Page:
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White House Budget Office Announcement
Vets Healthcare Exempt from Sequestration Cuts
Funding for veterans' healthcare programs is not subject to sequestration, the White House budget office announced Monday, ending months of speculation about how across-the-board budget cuts could be applied early next year if Congress cannot find a way to avoid fiscal disaster. Sequestration, looming because Congress and the White House failed to reach an agreement on a 10-year, $1.2 trillion deficit-reduction plan, also will not cut veterans' benefits, leaving only administrative expenses of the Veterans Affairs Department subject to reductions, according to legal opinion issued Monday by the White House's Office of Management and Budget.
The announcement came in a letter to the Government Accountability Office, which had asked the White House for clarification about the automatic cuts' effect on VA.
The Budget Control Act of 2011, which set up mechanism for cutting federal programs if a deficit spending agreement wasn't reached, specifically exempted veterans' benefits but had no clear statement about what might happen to veterans' medical care expenses. While the letter clarifies the situation for veterans' programs, the fate of military benefits remains unclear. The Budget Control Act allows, but does not require, the Defense Department to shield all military personnel programs from sequestration. It appears the military would face a cut of about $57 billion, roughly 18 percent for each account, under sequestration. If personnel programs are exempt, the Defense Department would still have to save $57 billion, and would be forced only to make deeper cuts in its other programs.
Vietnam Veterans of America Applauds VA Decision To Hire More Mental Health Professionals
(Washington, D.C.) "We salute VA Secretary Shinseki for taking action to hire 1,600 new mental health clinicians to move toward better meeting the needs of veterans of every generation," said John Rowan, National President of Vietnam Veterans of America, in response to the announcement that he has ordered the Department of Veterans Affairs to immediately hire an additional 1,600 mental-health professionals and 300 administrative support staff at VA Medical Centers around the country.
"It is very important that the Secretary ensure these clinicians are properly oriented to the needs of veterans, particularly those with combat-related Post-traumatic Stress Disorder and Military Sexual Trauma," Rowan said. "The ongoing medical education of the VA staff is critical to their effectiveness in the treatment and care for veterans suffering from neuropsychiatric wounds.
Over the weekend of April 20-22, Vietnam Veterans of America took part in the Annual Earth Day festivities on the National Mall in Washington, D.C. Spearheaded by Quentin Butcher, Business Director, VVA staff and volunteers manned the VVA/Clothingdonations.org booth, helping spread the word about the environmental benefits of recycling. Despite the torrential rain, Debra Menich, VVA New York Donation Director; VVA staffer Deborah Williams; Al Williams; Quiana Butcher; and Stephanie Menich were there to spread the word about www.clothingdonations.org and to encourage all to go green and donate their used clothing.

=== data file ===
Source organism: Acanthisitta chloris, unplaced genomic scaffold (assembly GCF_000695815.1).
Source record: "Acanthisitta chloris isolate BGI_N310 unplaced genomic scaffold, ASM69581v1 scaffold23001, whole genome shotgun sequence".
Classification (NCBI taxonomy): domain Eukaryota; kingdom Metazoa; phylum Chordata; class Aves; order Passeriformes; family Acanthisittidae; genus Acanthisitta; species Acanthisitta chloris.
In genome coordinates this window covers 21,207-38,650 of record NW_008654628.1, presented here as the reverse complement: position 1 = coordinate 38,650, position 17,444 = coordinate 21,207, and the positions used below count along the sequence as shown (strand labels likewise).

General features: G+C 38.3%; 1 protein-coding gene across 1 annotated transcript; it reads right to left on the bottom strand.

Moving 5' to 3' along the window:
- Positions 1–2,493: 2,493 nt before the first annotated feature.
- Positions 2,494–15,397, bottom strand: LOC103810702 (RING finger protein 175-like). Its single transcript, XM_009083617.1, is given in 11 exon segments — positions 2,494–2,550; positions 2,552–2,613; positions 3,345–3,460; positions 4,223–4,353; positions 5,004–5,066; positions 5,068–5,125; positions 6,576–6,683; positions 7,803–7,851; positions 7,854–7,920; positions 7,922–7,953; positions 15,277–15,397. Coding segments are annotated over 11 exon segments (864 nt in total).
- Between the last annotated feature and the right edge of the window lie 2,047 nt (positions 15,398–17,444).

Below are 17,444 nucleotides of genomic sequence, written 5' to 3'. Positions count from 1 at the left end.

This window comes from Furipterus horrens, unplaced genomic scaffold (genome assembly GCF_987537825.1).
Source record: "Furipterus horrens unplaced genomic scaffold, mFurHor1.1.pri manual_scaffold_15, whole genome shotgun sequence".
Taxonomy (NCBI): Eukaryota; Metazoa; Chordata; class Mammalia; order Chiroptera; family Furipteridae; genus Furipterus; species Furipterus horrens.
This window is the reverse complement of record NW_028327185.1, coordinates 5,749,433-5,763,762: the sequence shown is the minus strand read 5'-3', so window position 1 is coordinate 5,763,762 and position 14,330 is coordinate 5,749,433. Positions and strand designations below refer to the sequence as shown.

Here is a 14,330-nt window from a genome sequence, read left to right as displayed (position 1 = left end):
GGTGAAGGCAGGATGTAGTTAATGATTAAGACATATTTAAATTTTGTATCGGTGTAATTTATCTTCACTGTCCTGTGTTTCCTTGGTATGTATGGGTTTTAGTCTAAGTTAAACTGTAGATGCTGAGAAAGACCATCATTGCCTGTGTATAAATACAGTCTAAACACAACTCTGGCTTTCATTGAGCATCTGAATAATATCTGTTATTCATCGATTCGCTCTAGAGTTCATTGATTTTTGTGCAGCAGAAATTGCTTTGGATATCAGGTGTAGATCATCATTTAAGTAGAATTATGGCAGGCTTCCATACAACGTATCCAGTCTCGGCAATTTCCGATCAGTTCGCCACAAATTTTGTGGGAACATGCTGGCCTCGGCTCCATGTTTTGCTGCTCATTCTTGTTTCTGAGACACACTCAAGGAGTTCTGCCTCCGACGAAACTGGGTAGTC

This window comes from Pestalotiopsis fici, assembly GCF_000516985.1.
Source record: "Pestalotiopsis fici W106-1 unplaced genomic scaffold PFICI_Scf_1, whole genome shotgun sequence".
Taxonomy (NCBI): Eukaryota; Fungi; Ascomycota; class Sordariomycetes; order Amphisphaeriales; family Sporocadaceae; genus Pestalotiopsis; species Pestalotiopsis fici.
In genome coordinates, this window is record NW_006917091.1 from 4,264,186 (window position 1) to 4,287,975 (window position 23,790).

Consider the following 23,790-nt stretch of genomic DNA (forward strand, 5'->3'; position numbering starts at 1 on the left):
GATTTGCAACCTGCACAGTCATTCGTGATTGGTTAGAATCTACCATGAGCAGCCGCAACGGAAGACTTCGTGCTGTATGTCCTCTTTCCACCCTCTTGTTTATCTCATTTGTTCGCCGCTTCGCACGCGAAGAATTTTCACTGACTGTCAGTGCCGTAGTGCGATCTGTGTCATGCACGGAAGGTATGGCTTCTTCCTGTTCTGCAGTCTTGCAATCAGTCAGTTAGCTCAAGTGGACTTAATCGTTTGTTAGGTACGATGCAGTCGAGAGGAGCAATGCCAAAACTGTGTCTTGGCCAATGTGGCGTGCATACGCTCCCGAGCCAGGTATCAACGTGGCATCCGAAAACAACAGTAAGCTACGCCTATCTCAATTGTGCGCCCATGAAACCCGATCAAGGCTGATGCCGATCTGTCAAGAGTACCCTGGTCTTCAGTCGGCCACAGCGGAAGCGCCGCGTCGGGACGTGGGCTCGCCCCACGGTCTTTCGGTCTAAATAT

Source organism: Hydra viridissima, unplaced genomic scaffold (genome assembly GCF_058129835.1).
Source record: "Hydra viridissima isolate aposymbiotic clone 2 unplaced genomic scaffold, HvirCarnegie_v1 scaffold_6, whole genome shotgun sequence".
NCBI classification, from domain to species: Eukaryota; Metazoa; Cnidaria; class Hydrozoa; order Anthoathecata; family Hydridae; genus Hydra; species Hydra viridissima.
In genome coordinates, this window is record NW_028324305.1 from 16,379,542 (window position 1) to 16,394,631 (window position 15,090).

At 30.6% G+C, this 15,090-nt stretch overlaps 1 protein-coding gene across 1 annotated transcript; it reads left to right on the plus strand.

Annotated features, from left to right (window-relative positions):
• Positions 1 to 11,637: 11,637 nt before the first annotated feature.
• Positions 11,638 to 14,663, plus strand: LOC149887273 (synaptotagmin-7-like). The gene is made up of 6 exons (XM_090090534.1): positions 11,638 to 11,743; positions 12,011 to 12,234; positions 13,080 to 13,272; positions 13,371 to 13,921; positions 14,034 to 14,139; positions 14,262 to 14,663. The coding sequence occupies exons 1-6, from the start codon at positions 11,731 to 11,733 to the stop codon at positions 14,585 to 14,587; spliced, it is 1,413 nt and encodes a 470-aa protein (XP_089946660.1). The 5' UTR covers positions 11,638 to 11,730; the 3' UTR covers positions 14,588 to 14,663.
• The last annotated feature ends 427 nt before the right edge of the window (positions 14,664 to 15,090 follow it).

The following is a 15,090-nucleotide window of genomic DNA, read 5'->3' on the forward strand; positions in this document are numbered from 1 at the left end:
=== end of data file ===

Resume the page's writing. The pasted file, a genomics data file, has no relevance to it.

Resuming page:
Time Magazine Report
PTSD and Addiction to Painkillers
After officials determined that more than 35 percent of wounded OIF/OEF soldiers have become addicted to pain medication, the U.S. Army's Surgeon General, Lt. Gen. Patricia D. Horoho, in early March of this year, addressed the pain-management task force that was created in 2010 to look into alternatives to the use of pain medications in the treatment of PTSD.
"I do believe we're on the right track," Horoho said. "We've seen a decrease in the reliance of polypharmacy—multiple drugs--and many of our warriors have used yoga, acupressure, acupuncture, mindfulness, and sleep management [instead of] vice narcotic pain medicine. We're seeing better patient outcomes." However, a recent report in Time magazine puts such efforts into a different perspective; click here to read the report.
April Is Sexual Assault Awareness Month
Sexual violence is a serious public health problem in the United States, where 1 in 5 women and 1 in 71 men report that they have been raped or experienced an attempted rape. These figures don't reflect victims of other types of sexual violence or the many victims who fail to report such crimes. If you are being victimized, please seek help. You can call the National Sexual Assault Hotline at 1-800-656-4673; visit the Rape, Abuse & Incest National Network (RAINN); or find resources in your state.
VA Hospital Comparisons Website
VA Launches New Website for Performance Comparisons
VA's OIG Issues Report on Mental Health Wait Times
In response to questions raised by several veterans service organizations, including Vietnam Veterans of America, Congress and the VA Secretary requested that the OIG determine how accurately the Veterans Health Administration records wait times for mental health services for both new patients and established patients visits and if the wait time data VA collects is an accurate depiction of the veteran's ability to access those services. The OIG found that VHA does not have a reliable and accurate method of determining whether they are providing patients timely access to mental health care services. VHA did not provide first-time patients with timely mental health evaluations, and existing patients often waited more than 14 days past their desired date of care for their treatment appointment. As a result, performance measures used to report patient's access to mental health care do not depict the true picture of a patient's waiting time to see a mental health provider.